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Mandy Harvey Finishes Fourth on America’s Got Talent

America’s Got Talent (AGT) gives unknown artists a shot at the big-time with a national stage and once-in-a-lifetime media exposure. This past season, a new starlet hit the stage with a shy smile and a ukulele. After explaining her connective tissue disorder and subsequent hearing loss with the help of Sarah, her interpreter, Mandy Harvey performed an original song called “Try.” Her stellar performance prompted judge Simon Cowell to hit his golden buzzer, sending her directly to the live shows. She continued all the way through the competition, finishing fourth in the finals and even performing another stunning original song called “Release Me” while signing.

It may be counterintuitive to individuals who don’t struggle with hearing, but people who are deaf or hard of hearing can certainly perform music, sometimes similarly to or better than those with normal hearing ability. Mandy is in good company of course, as Beethoven, one of the most distinguished musicians and composers in history, also became deaf later in his life. However, even knowing this fact, many AGT fans were still left wondering how it is possible for her to perform or compose without being able to hear what she’s singing and playing.

How Mandy Persevered

At first, even Mandy herself gave up on all hope of singing, assuming her vocal ability had disappeared along with her hearing. But after some gentle coaxing from her father, she realized her singing prowess remained. She just had to find a new way to make sense of her instrument without auditory feedback.

Mandy is very open about the techniques she uses to sing her songs accurately. She attributes part of her skill to the near perfect pitch she was born with and the muscle memory she developed during the first 18 years of her life, when she still had partial hearing. Music has been her passion since she was four years old. She joined the choir as a child and started college as a music major, giving her plenty of experience to draw on later in life. She also uses a visual tuner during practice, which shows her whether she is on or off pitch.

When it comes to performing, the prospect of being on stage can be especially daunting. However, Mandy has learned to let go of her fear and work with the senses she still has, such as feeling the vibrations of the music through the floor. She also relies on small cues from her fellow musicians to tell her whether she needs to go slightly up or down in pitch. Altogether, this makes her just as outstanding a singer as she was when she had hearing, although she admits the experience of singing without sound is a little disconcerting.

Even if you don’t have near-perfect pitch and an extensive track record in music, you can still sing or perform if you are deaf or hard of hearing. Many vocal coaches and instructors are open to working with people of all skill levels and hearing abilities. Each kind of hearing loss is different, so you will likely have to experiment to find the perfect blend of techniques and aids that allow you to feel most comfortable while performing. Try adjusting the volume of the music, using a finger or earplug to intensify the feeling of music within your head, focusing on vibrations or another method of your own design. If Mandy can accomplish her goal, you may be able to as well!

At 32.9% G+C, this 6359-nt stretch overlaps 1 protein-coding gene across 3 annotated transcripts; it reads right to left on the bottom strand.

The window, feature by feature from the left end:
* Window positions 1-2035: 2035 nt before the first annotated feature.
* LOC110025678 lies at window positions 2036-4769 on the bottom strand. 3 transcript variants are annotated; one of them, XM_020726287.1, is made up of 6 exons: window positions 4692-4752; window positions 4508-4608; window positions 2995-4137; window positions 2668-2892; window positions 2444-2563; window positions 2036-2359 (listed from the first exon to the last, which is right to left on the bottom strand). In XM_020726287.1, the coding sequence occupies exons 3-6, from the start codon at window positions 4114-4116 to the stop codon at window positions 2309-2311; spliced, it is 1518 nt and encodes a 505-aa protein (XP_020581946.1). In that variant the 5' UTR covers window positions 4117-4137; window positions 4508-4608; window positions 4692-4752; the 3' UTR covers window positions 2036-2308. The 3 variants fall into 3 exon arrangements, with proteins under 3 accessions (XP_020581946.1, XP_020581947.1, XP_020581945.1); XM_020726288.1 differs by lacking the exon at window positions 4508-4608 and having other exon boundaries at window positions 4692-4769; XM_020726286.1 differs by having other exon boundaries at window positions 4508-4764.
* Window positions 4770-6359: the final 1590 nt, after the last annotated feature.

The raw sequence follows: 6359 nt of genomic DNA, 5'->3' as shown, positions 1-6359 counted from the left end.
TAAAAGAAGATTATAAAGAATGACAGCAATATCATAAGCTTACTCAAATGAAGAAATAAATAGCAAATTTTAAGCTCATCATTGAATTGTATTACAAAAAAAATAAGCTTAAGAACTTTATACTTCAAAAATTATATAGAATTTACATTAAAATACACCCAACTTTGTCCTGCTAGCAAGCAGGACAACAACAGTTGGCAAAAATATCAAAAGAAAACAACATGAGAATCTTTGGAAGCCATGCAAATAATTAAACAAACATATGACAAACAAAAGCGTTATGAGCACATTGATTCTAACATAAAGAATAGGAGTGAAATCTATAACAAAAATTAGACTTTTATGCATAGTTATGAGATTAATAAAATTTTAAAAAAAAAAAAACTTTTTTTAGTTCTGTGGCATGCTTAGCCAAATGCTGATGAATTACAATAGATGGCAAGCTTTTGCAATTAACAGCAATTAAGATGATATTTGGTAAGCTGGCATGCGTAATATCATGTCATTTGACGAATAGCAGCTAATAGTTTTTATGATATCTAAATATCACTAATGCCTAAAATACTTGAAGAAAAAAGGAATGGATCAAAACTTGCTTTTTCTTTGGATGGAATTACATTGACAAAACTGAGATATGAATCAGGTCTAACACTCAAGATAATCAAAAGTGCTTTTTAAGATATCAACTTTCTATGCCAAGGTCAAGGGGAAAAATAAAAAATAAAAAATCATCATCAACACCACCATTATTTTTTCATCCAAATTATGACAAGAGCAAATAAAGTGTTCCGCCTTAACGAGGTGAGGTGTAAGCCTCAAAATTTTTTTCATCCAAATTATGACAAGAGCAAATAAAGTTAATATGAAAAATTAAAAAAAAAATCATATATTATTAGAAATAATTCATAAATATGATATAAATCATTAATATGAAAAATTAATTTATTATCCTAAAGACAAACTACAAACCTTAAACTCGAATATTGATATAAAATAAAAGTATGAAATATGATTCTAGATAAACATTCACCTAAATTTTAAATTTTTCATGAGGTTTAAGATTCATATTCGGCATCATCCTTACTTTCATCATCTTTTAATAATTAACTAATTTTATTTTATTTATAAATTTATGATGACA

Conquering Mental Block

Believe it or not, it may not be physical ability holding you back from your singing aspirations – your mental state can also greatly affect your vocal pitch and tone. High stress can make your body tense, causing your notes to go flat, or the anxiety of embarrassing yourself on stage can be so immense you can no longer bring yourself to sing. These are understandable feelings, but they must be overcome to produce beautiful, strong sound.

Mandy had many mental blocks to surpass before she was ready to utter a single note, let alone perform on stage. When she first realized she had completely lost her ability to hear, she was in the middle of class, pursuing her degree in music at Colorado State University. She waited patiently for her professor to start dictation, but the start never came. When she realized her hearing was completely gone, she fled in tears, dropping out of the program shortly after and sinking into a year-long depression.

In the years that followed, she fought her way back to the stage with the support of her family and friends. Soon, she was confident enough to book a gig, then another, and then even more. She released three albums to prove her skill to herself, and she hasn’t looked back since.



Take Control of Your Hearing Health With Davis Family Hearing

The truth is, anyone can sing, play or compose music, even if they happen to be deaf or hard of hearing. In Mandy’s case, her love of music kept her going and searching for an alternative way to perform, and you can do the same. At Davis Family Hearing, we want to make your life as comfortable as possible so you can pursue your dreams with confidence. Our Board Certified Audiologists specialize in hearing aids, cochlear implants, bone anchored implants, tinnitus treatment and more. If you would like an assessment or wish to learn more about our services, contact us at (352) 666-8910.


Photo Credits 

Mandy Harvey/AGT YouTube

Mandy Harvey/Stories YouTube

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